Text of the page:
If you’re an athlete, you probably have tight hips. If you’re a lazy bones who sits too much, you probably have tight hips. In fact, it seems almost impossible to escape tight hips, unless of course, you’re a yogi. Not only do we have a whole category of poses called Hip Openers, but these poses have you covered from every angle—inside (the groin and adductors), outside (the glutes and external rotators) and at the front (hip flexors and quads).
In this article, I’ll cover the causes and effects of tight hips and recommend different types of poses you can practice to loosen them up and accelerate your performance.
HOW DO HIPS MOVE?
Below are the movements available at the hips and the muscles responsible:
- Extension—primarily the glute max and hamstrings.
- Flexion—primarily the hip flexors (including the psoas).
- Abduction (away from the body)—glute medius and minimus, piriformis and TFL (tensor fascia latae).
- Adduction (towards the body)—adductors, including the groin.
- External rotation—glute max, piriformis, quads and the external rotators (obturators and gemilli).
- Internal rotation—glute medius and minimus, TFL and adductors.
WHAT CAUSES TIGHT HIPS?
Your body is an efficiency machine that adapts to make it as easy possible to do your most common activities. This means that you lose the ability to get into positions and perform movements that you have systematically neglected over time and that the activity you do with the greatest intensity, overdevelops certain muscles while others become relatively weak. Both overworked and underused muscles can feel ‘tight’, as can a painful area, which is a symptom of a body out of alignment.
HOW DO SPORTS EXACERBATE TIGHT HIPS?
- Chronic contraction. We sit for the majority of the day—at work, on a bicycle, while we’re travelling, eating and relaxing in front of the TV. Sitting chronically shortens the hip flexors and adductors (inner thigh muscles), and over time, you body adapts and you lose access to your full range of motion.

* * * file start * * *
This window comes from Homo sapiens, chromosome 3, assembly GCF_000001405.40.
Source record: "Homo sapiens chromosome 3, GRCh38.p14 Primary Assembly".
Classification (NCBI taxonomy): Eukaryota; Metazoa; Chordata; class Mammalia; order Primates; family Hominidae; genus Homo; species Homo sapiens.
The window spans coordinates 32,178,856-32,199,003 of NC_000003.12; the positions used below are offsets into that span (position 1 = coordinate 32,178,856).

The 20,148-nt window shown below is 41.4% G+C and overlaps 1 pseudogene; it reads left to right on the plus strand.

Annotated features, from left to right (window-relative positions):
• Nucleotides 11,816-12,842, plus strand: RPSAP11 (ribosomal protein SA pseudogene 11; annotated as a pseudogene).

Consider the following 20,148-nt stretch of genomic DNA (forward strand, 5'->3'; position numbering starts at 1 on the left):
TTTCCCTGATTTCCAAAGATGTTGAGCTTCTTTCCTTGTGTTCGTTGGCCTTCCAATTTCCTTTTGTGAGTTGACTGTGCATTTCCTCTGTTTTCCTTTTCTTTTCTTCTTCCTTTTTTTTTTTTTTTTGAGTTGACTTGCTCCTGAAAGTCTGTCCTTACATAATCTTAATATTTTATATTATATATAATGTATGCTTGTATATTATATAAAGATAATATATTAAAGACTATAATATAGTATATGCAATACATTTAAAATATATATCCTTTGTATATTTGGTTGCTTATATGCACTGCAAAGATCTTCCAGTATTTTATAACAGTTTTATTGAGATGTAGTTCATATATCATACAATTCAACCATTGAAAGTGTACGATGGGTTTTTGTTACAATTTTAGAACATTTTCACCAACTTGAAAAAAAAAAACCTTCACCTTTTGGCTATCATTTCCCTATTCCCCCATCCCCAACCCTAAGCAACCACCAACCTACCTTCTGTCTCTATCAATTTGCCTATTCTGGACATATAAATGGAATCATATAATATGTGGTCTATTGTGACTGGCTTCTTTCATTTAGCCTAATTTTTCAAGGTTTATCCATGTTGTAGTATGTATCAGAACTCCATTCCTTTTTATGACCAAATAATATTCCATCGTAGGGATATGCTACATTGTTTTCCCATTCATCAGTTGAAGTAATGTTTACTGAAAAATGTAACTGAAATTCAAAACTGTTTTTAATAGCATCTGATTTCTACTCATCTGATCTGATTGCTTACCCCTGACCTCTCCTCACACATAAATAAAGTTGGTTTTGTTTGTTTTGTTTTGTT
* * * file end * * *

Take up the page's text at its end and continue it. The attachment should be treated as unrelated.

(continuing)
- Limited movement patterns. Your hips are designed to flex (bend), extend (straighten), abduct (open), adduct (close) and rotate (turn in and out). Your sport prioritises a particular range of movements at the hip and neglects others. Again, the principle of “use it or lose it” comes into play.
- Overuse. Repetition of the same movement patterns over-develops certain muscles while others become relatively weak. These muscular imbalances can pull your pelvis and spine out of alignment and cause pain at your lower back.
- Reciprocal inhibition. As the hip flexors tighten from contraction and overuse, the opposing muscles—the glutes—respond by relaxing and deactivating. This process, known as reciprocal inhibition, is designed to protect the hip flexors from tearing. The result can be a further weakening of the glutes.
WHAT ARE THE BENEFITS OF INCREASING HIP MOBILITY?
Here are some of the primary benefits of loosening up tight hips:
- Generate more power and speed.
- Transfer your weight smoothly and efficiently to optimise control and reduce fatigue.
- Reduce your risk of injury.
- Relieve associated lower back and knee pain.
3 TYPES OF HIP OPENERS
One of the main reasons that yoga is so effective at loosening up tight hips is that, unlike conventional stretching, in yoga we stretch the hips from multiple different angles. When you start to tune in, you will probably find that you are flexible in some ranges of motion and tighter in others. Try to focus on the areas that need the most attention.
If you struggle to get into any of these poses, try one of the alternatives until you have sufficient flexibility and range of motion to move up to the next level. This is going to look different for all of you. For example, some of you may drop easily into Pigeon but struggle with Dead Pigeon, which for many athletes is an easier pose. See what works for you and feel free to ask me if you have any questions.
DIFFERENT TYPES OF STRETCHING